Putin Ignores South Africa in New Year Messages to BRICS Leaders

Kremlin South Africa

Could it be due to lack of space in the ecosystem that South Africa was categorically ignored, in the New Year greetings from Russian President, Mr Vladimir Putin, to members of the bloc known as BRICS. Without mentioning South Africa, it has possible implications and interpretations.

By general description, BRICS is a union consisting of Brazil, Russia, India, China and South Africa. The five have been forging relations together and now working to end rules-based order in the unipolar system.

In an official post on the Kremlin administration website in late December, South Africa was surprisingly not mentioned, but the other three nations were.

Addressing the President of the Federative Republic of Brazil, Putin expressed satisfaction with the fact that, during the presidency of Jair Bolsonaro, Moscow and Brasilia extensively cooperated at international platforms, especially within BRICS, and successfully advanced the friendly bilateral relationship.

In messages to President of the Republic of India Droupadi Murmu and Prime Minister of India Narendra Modi, the President of Russia stressed that in 2022, Russia and India marked the 75th anniversary of their diplomatic relations and, relying on positive traditions of friendship and mutual respect, the countries continue to develop their specially privileged strategic partnership, carry out large-scale trade and economic projects.

In addition, both Russia and India closely cooperate on energy, military technology and other areas and further coordinate efforts in addressing important matters of regional and global agendas.

“I am confident that India’s recently started SCO and G20 presidencies will open new opportunities for building multi-dimensional Russia-India cooperation for the benefit of our peoples, in the interests of strengthening stability and security in Asia and the entire world,” Putin stressed in his message.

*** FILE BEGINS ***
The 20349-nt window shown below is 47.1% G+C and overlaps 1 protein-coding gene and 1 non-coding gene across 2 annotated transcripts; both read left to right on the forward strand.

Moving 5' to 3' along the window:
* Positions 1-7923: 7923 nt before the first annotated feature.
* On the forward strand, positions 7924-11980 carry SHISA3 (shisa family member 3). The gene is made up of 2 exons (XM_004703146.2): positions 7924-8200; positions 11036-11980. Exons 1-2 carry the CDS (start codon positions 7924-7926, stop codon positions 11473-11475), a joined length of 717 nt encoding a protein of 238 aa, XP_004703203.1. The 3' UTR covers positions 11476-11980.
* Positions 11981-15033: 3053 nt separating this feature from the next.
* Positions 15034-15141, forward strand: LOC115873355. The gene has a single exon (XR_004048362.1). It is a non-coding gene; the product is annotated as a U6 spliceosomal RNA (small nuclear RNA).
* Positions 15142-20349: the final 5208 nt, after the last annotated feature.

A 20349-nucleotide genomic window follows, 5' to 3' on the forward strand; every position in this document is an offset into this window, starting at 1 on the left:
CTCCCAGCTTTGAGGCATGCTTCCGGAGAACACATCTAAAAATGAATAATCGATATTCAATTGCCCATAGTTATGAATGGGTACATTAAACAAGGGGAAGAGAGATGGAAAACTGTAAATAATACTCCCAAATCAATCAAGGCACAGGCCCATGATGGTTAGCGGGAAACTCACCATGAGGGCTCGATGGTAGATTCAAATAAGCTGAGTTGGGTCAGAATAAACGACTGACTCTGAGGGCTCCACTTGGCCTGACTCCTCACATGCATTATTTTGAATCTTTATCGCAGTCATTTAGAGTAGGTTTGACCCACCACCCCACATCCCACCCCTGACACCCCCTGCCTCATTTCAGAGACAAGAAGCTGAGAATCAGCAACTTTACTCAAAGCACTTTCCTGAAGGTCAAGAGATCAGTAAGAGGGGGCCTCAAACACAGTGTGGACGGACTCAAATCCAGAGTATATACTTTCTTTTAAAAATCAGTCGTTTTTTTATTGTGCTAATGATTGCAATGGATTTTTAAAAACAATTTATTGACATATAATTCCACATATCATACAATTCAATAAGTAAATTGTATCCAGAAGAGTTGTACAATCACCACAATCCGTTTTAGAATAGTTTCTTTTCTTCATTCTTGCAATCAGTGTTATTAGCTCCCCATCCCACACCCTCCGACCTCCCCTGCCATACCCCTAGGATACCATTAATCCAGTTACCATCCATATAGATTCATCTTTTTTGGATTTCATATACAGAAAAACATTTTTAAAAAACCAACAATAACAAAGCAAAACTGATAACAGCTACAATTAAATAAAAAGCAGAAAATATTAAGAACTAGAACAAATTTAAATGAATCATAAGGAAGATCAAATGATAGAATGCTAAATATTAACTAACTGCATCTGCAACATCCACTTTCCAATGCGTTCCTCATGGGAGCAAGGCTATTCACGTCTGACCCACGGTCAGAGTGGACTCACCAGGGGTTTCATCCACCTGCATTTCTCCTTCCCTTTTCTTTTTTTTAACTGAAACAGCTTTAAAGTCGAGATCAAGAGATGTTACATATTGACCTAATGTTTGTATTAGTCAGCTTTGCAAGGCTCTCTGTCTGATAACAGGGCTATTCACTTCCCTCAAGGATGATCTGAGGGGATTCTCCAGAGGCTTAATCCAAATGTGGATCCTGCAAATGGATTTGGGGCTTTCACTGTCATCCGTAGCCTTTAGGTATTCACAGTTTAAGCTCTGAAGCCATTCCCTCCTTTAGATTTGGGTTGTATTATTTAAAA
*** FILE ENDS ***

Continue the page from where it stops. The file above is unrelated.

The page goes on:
In sincere greetings for the New Year and the upcoming Spring Festival to President of the People’s Republic of China Xi Jinping, Putin referred to strengthening the comprehensive partnership and strategic cooperation between Russia and China. The mutual partnership demonstrates rapid progress and resistance to external challenges as both continue to maintain a meaningful political dialogue.

Putin was upbeat on a number of points. Bilateral trade is breaking records. Major trans-border infrastructure projects have been completed, including the construction of road and railway bridges across the Amur River. The years of physical fitness and sports exchanges contributed substantially to contact between the people of our countries.

“Through joint efforts, we will be able to take bilateral cooperation even higher for the benefit of the Russian and Chinese nations and in the interests of strengthening regional and global stability and security,” he stressed.

Putin expressed confidence that they will work together to enhance multi-dimensional cooperation further and continue their coordinated work on a bilateral basis and within the framework of BRICS.

In 2023, South Africa will hold the rotating presidency of BRICS, implying that South African President, Cyril Ramaphosa, has a lot more at hand, especially with the current global geopolitical changes.

He will also work towards consolidating the growing support underway for a few countries that have applied to join BRICS. It is also pushing for the emerging multipolar world.

It is, however, speculated that the organization’s membership might expand to about 15, but that largely depends on certain necessary conditions and the collective decision of the group.

Historically, the first meeting of the group began in St Petersburg in 2005. It was called RIC, which stood for Russia, India and China.

Then later, Brazil joined and finally, South Africa in February 2011, which is why now it is referred to as BRICS. The acronym BRICS is derived from the members’ names in English. The BRICS (Brazil, Russia, India, China and South Africa) collectively represent about 42 per cent of the world’s population.


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